Bans for violent conduct and match official abuse in the Northern NSW NPL left many scratching or shaking their head last week.
Olympic skipper Kyle Hodges copped three matches for "repeated use of offensive language and/or gestures" under match official abuse guidelines. The two games added to his automatic one-match ban means Hodges will miss basically a quarter of the shortened, 13-round regular season.
Many would accept the Hodges sanction, or even welcome it, given the amount of referees lost to the game through abuse. But when compared to penalties dished out for violent conduct, it looks heavy handed.
Also in round two, Jaffas player Luke Remington was sent off for a swinging arm to the back of Zac Sneddon's head from behind. The out-of-character reaction to a challenge knocked Sneddon to the ground and led to players pushing and shoving. Sneddon was taken off but he escaped serious injury.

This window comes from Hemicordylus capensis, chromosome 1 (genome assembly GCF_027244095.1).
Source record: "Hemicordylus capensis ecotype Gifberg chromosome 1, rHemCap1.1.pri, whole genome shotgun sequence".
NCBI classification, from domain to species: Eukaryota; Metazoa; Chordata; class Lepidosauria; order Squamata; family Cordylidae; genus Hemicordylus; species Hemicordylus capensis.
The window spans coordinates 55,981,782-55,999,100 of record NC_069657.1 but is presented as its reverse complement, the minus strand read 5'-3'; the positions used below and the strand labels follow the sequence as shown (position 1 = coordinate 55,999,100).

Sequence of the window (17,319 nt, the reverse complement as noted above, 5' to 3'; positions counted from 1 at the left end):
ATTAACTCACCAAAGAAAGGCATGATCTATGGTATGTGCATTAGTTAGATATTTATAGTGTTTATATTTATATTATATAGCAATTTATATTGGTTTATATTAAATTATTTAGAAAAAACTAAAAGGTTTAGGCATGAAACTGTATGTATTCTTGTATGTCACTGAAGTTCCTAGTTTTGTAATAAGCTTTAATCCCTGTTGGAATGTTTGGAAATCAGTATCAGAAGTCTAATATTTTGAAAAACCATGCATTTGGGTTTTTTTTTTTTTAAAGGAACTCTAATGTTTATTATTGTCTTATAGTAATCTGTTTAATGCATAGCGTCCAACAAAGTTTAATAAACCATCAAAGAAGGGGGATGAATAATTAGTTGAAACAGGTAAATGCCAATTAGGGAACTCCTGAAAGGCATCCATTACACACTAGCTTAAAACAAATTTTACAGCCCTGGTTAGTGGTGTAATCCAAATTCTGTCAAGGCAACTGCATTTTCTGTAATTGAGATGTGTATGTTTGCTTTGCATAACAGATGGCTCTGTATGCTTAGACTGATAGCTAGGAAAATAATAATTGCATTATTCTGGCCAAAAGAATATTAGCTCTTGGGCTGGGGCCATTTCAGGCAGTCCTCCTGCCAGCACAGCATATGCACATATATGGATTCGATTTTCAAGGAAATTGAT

Remington got just one match - one less than Hodges - added to his automatic ban. His action was deemed "violent conduct and/or attempted violent conduct".
If deemed serious violent conduct, he gets at least three weeks. If it causes bodily harm or responsibility for a melee, he gets at least four. If it causes or has the potential to cause serious injury, the minimum is five.
It can be argued the strike fits all categories, especially "the potential to cause serious injury". Same goes for the headbutt of Edgeworth's Oliver Smith last year. He got one week more.
Deterring referee abuse is important, but is it more important than deterring physical violence?